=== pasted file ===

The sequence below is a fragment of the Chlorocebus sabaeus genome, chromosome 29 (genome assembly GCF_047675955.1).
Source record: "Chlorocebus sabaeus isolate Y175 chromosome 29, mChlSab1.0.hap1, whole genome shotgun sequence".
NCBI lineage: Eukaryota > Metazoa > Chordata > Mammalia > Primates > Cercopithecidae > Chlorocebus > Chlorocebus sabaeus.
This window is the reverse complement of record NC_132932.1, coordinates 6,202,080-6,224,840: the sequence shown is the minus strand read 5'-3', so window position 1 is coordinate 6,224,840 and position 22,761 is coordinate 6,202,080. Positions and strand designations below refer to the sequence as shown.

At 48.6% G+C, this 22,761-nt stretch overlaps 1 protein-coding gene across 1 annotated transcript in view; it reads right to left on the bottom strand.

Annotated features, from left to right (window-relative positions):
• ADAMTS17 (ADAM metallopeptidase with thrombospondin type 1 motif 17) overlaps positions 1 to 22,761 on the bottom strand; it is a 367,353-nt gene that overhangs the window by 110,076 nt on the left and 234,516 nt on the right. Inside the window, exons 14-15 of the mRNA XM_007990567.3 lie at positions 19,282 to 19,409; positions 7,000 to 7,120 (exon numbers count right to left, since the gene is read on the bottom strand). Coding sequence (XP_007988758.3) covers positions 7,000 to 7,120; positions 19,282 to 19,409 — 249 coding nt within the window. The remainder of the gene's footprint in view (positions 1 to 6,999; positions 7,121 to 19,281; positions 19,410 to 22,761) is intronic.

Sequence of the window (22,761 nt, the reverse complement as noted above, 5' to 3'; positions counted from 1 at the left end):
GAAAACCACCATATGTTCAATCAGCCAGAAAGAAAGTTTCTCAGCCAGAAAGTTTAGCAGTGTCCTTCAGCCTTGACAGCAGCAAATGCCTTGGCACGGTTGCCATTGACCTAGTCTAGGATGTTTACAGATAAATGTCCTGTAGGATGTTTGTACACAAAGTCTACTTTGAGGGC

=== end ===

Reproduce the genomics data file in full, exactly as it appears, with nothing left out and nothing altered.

The sequence below is a fragment of the Chlorocebus sabaeus genome, chromosome 29 (genome assembly GCF_047675955.1).
Source record: "Chlorocebus sabaeus isolate Y175 chromosome 29, mChlSab1.0.hap1, whole genome shotgun sequence".
NCBI lineage: Eukaryota > Metazoa > Chordata > Mammalia > Primates > Cercopithecidae > Chlorocebus > Chlorocebus sabaeus.
This window is the reverse complement of record NC_132932.1, coordinates 6,202,080-6,224,840: the sequence shown is the minus strand read 5'-3', so window position 1 is coordinate 6,224,840 and position 22,761 is coordinate 6,202,080. Positions and strand designations below refer to the sequence as shown.

At 48.6% G+C, this 22,761-nt stretch overlaps 1 protein-coding gene across 1 annotated transcript in view; it reads right to left on the bottom strand.

Annotated features, from left to right (window-relative positions):
• ADAMTS17 (ADAM metallopeptidase with thrombospondin type 1 motif 17) overlaps positions 1 to 22,761 on the bottom strand; it is a 367,353-nt gene that overhangs the window by 110,076 nt on the left and 234,516 nt on the right. Inside the window, exons 14-15 of the mRNA XM_007990567.3 lie at positions 19,282 to 19,409; positions 7,000 to 7,120 (exon numbers count right to left, since the gene is read on the bottom strand). Coding sequence (XP_007988758.3) covers positions 7,000 to 7,120; positions 19,282 to 19,409 — 249 coding nt within the window. The remainder of the gene's footprint in view (positions 1 to 6,999; positions 7,121 to 19,281; positions 19,410 to 22,761) is intronic.

Sequence of the window (22,761 nt, the reverse complement as noted above, 5' to 3'; positions counted from 1 at the left end):
GAAAACCACCATATGTTCAATCAGCCAGAAAGAAAGTTTCTCAGCCAGAAAGTTTAGCAGTGTCCTTCAGCCTTGACAGCAGCAAATGCCTTGGCACGGTTGCCATTGACCTAGTCTAGGATGTTTACAGATAAATGTCCTGTAGGATGTTTGTACACAAAGTCTACTTTGAGGGC